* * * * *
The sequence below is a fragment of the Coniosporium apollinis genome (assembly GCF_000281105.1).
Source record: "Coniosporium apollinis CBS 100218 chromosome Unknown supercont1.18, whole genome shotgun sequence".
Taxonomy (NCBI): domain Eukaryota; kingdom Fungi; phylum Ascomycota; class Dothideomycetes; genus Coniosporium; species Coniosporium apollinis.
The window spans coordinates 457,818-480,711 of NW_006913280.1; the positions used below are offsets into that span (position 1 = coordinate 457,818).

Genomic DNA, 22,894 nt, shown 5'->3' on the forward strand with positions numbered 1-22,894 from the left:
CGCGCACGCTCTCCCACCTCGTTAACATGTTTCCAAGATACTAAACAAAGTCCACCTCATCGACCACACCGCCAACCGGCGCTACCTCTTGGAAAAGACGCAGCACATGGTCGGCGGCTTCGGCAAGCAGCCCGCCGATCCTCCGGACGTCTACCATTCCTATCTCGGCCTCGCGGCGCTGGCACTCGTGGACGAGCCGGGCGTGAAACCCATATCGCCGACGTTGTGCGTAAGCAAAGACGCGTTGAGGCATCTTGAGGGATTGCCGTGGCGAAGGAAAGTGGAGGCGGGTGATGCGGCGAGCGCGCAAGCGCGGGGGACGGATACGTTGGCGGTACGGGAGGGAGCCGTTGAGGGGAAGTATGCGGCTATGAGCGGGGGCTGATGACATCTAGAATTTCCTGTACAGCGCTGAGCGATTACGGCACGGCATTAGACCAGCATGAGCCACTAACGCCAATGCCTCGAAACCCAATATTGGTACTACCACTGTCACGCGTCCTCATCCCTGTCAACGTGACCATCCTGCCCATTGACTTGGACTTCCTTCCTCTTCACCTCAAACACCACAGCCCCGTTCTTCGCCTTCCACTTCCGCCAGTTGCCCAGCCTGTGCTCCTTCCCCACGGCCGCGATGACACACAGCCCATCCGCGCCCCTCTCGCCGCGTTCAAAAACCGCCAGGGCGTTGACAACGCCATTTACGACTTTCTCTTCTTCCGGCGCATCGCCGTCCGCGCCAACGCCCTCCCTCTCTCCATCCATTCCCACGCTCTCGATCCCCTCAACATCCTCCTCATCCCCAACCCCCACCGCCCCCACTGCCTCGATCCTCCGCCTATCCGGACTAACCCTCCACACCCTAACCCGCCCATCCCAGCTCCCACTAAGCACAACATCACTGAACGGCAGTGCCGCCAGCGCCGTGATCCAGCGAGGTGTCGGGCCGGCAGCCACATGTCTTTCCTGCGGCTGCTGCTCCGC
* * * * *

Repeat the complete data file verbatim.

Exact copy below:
The sequence below is a fragment of the Coniosporium apollinis genome (assembly GCF_000281105.1).
Source record: "Coniosporium apollinis CBS 100218 chromosome Unknown supercont1.18, whole genome shotgun sequence".
Taxonomy (NCBI): domain Eukaryota; kingdom Fungi; phylum Ascomycota; class Dothideomycetes; genus Coniosporium; species Coniosporium apollinis.
The window spans coordinates 457,818-480,711 of NW_006913280.1; the positions used below are offsets into that span (position 1 = coordinate 457,818).

Genomic DNA, 22,894 nt, shown 5'->3' on the forward strand with positions numbered 1-22,894 from the left:
CGCGCACGCTCTCCCACCTCGTTAACATGTTTCCAAGATACTAAACAAAGTCCACCTCATCGACCACACCGCCAACCGGCGCTACCTCTTGGAAAAGACGCAGCACATGGTCGGCGGCTTCGGCAAGCAGCCCGCCGATCCTCCGGACGTCTACCATTCCTATCTCGGCCTCGCGGCGCTGGCACTCGTGGACGAGCCGGGCGTGAAACCCATATCGCCGACGTTGTGCGTAAGCAAAGACGCGTTGAGGCATCTTGAGGGATTGCCGTGGCGAAGGAAAGTGGAGGCGGGTGATGCGGCGAGCGCGCAAGCGCGGGGGACGGATACGTTGGCGGTACGGGAGGGAGCCGTTGAGGGGAAGTATGCGGCTATGAGCGGGGGCTGATGACATCTAGAATTTCCTGTACAGCGCTGAGCGATTACGGCACGGCATTAGACCAGCATGAGCCACTAACGCCAATGCCTCGAAACCCAATATTGGTACTACCACTGTCACGCGTCCTCATCCCTGTCAACGTGACCATCCTGCCCATTGACTTGGACTTCCTTCCTCTTCACCTCAAACACCACAGCCCCGTTCTTCGCCTTCCACTTCCGCCAGTTGCCCAGCCTGTGCTCCTTCCCCACGGCCGCGATGACACACAGCCCATCCGCGCCCCTCTCGCCGCGTTCAAAAACCGCCAGGGCGTTGACAACGCCATTTACGACTTTCTCTTCTTCCGGCGCATCGCCGTCCGCGCCAACGCCCTCCCTCTCTCCATCCATTCCCACGCTCTCGATCCCCTCAACATCCTCCTCATCCCCAACCCCCACCGCCCCCACTGCCTCGATCCTCCGCCTATCCGGACTAACCCTCCACACCCTAACCCGCCCATCCCAGCTCCCACTAAGCACAACATCACTGAACGGCAGTGCCGCCAGCGCCGTGATCCAGCGAGGTGTCGGGCCGGCAGCCACATGTCTTTCCTGCGGCTGCTGCTCCGC